Seller financing is a flexible option for buyer and seller

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Ask a Lender
September 8, 2017 | Updated September 21, 2017


Key Points

The basics of seller financing

  • Seller financing removes the mortgage lender from a home sale.
  • The buyer makes monthly payments plus interest directly to the seller.
  • Seller financing is a more flexible option for buyers who can’t qualify for a conventional mortgage.
  • Interest payments on the home can be a reliable investment for the home seller.

Mortgage lenders are by definition risk-averse. This can make it difficult for individuals with special circumstances to obtain a home loan. Not every home sale transaction requires a mortgage lender, however. For buyers who don’t qualify for a mortgage or sellers whose property condition doesn’t meet lender requirements, seller financing can be a useful strategy to complete a sale. There are several factors to watch out for, however, to ensure that both the buyer and seller are protected.

What is seller financing?

With seller financing, the home seller acts as the mortgage lender. The buyer makes monthly mortgage and interest payments directly to the seller. Seller financing can be all-inclusive or partial — all-inclusive meaning the seller is the only lender in the transaction, and partial meaning the seller is covering a portion of the loan with a mortgage lender in the first lien position.

Buyer pros and cons

Buyers should carefully research the pros and cons to seller financing. 

 Easier qualification. Seller financing is one method of purchasing a home where you don’t qualify for a mortgage based on credit score, down payment, income, self-employment or even the condition of the home. After the sale, buyers usually work to improve their credit and financials to refinance into a conventional mortgage within five years.

 Payment flexibility. Seller financing is not subject to the myriad requirements of Fannie Mae, Freddie Mac or government-backed loans. This means that down payment amounts and repayment schedules can be arranged as both parties see fit. While most sellers will still require a down payment, it can be lower than a conventional mortgage would seek and often does not mandate the purchase of private mortgage insurance.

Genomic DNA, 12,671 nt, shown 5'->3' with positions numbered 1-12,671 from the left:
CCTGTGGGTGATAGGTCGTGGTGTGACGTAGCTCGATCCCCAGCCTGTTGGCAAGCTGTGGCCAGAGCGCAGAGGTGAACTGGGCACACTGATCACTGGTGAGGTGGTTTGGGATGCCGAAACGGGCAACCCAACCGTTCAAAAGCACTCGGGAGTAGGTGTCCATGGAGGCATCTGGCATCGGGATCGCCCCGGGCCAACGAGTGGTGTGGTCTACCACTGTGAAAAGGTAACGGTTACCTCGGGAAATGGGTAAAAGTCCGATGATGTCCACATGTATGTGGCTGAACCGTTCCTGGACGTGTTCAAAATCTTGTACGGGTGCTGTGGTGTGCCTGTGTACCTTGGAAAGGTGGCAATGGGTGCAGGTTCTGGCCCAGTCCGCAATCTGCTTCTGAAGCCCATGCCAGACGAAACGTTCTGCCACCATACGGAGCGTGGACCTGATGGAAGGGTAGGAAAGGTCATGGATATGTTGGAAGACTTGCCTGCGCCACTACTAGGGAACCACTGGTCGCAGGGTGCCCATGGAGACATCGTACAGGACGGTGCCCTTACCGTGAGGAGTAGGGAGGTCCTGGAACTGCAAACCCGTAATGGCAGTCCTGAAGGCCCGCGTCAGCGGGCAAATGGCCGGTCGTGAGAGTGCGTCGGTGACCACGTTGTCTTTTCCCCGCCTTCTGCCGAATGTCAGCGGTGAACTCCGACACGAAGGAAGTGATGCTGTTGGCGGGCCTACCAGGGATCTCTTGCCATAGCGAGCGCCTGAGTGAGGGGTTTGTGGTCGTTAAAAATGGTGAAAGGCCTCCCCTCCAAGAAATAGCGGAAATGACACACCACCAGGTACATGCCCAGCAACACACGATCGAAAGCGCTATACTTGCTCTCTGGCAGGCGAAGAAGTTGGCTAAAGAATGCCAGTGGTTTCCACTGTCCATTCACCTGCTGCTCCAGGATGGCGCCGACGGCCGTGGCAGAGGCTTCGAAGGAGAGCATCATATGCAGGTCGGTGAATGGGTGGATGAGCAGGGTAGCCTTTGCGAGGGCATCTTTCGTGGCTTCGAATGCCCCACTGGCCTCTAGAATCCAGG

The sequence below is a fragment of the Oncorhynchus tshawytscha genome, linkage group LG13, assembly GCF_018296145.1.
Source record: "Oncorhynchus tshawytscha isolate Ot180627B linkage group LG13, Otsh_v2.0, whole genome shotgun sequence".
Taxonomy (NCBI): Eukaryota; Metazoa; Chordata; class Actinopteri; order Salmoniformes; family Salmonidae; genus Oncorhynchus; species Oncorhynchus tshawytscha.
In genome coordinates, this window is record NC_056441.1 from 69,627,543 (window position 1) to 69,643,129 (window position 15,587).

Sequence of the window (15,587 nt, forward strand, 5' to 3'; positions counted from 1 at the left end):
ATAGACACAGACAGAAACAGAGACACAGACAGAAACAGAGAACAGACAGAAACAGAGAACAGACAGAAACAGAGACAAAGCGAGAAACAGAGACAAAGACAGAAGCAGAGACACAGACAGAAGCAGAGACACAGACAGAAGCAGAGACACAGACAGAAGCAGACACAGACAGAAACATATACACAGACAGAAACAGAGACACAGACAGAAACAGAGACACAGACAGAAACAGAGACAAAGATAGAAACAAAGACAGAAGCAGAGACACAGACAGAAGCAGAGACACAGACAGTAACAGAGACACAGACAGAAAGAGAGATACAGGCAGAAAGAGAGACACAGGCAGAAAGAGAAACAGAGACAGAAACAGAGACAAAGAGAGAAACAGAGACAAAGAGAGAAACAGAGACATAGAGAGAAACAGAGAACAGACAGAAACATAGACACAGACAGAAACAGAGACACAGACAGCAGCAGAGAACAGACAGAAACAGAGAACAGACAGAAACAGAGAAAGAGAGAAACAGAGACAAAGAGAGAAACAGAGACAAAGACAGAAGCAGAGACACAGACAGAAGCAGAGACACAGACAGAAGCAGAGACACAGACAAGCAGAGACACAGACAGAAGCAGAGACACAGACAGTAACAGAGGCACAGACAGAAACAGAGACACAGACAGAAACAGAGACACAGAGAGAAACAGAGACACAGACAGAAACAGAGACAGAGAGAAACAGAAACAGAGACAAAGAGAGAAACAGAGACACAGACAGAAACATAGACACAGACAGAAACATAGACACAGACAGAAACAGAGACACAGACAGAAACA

Faster, cheaper closing. With fewer parties involved, closing costs for a purchase with seller financing are lower, and the process can be completed faster than a typical purchase transaction.

 No credit reporting. If there is no lending institution involved — for example in the case of all-inclusive seller financing — there will be no payment information reported to credit bureaus. This can be beneficial for a borrower seeking additional loans in the future, as their total debt on paper will not increase. It can be negative for someone who is trying to strengthen their credit with a record of steady repayment behavior, however.

 High interest rates. As most buyers using seller financing do not qualify for a conventional mortgage and the lower interest rates that come with it, sellers often have the leverage to ask for higher interest rates. Particularly with buyer-initiated partial seller financing, the buyer can offer a seller an attractive, high interest rate in exchange for carrying part of the loan balance. While rare, in a stagnant housing market a seller may offer lower interest rates to quickly sell an unattractive property.

Seller pros and cons

There are some pro and cons for the seller to consider. 

 Potentially higher purchase price. Depending on the real estate market, seller financing can be a negotiating tool to use with the buyer. The seller could avoid having to make repairs to the house before the sale or use the flexibility of seller financing to entice wary buyers.

 Return on investment. A mortgage is a product sold for profit. As such, when the seller assumes the role of the lender, they are making an investment with all but guaranteed returns in the form of interest. Buyers usually pay higher interest rates with seller financing than conventional mortgages, as well.

 Tax benefits. Receiving payment for the home in installments can reduce the seller’s tax burden, which would be much higher if they received one large, lump-sum payment for the sale.

 More work, but the loan can be sold. Seller financing is financially attractive for the seller, but requires additional administrative work that may not be the right choice for every lifestyle. Sellers can hire a loan servicing company to manage the paperwork and buyer payments, however. They can also make a partial note sale or sell the loan off completely. Just like a conventional mortgage can be sold to Fannie Mae or Freddie Mac, there are investors who purchase seller-financed mortgages.

 Slow dispersal of funds. Many home sellers want to receive the full purchase price of their home up front, particularly if they are looking to purchase another home. Smaller monthly payments could be a boon to certain individuals, however, such as those moving into a senior living community.

 Due on sale clause. Most mortgages have a due on sale clause that prohibits the homeowner from selling before they have repaid their mortgage in full. As such, seller financing is only a viable option for individuals who own their home in full.

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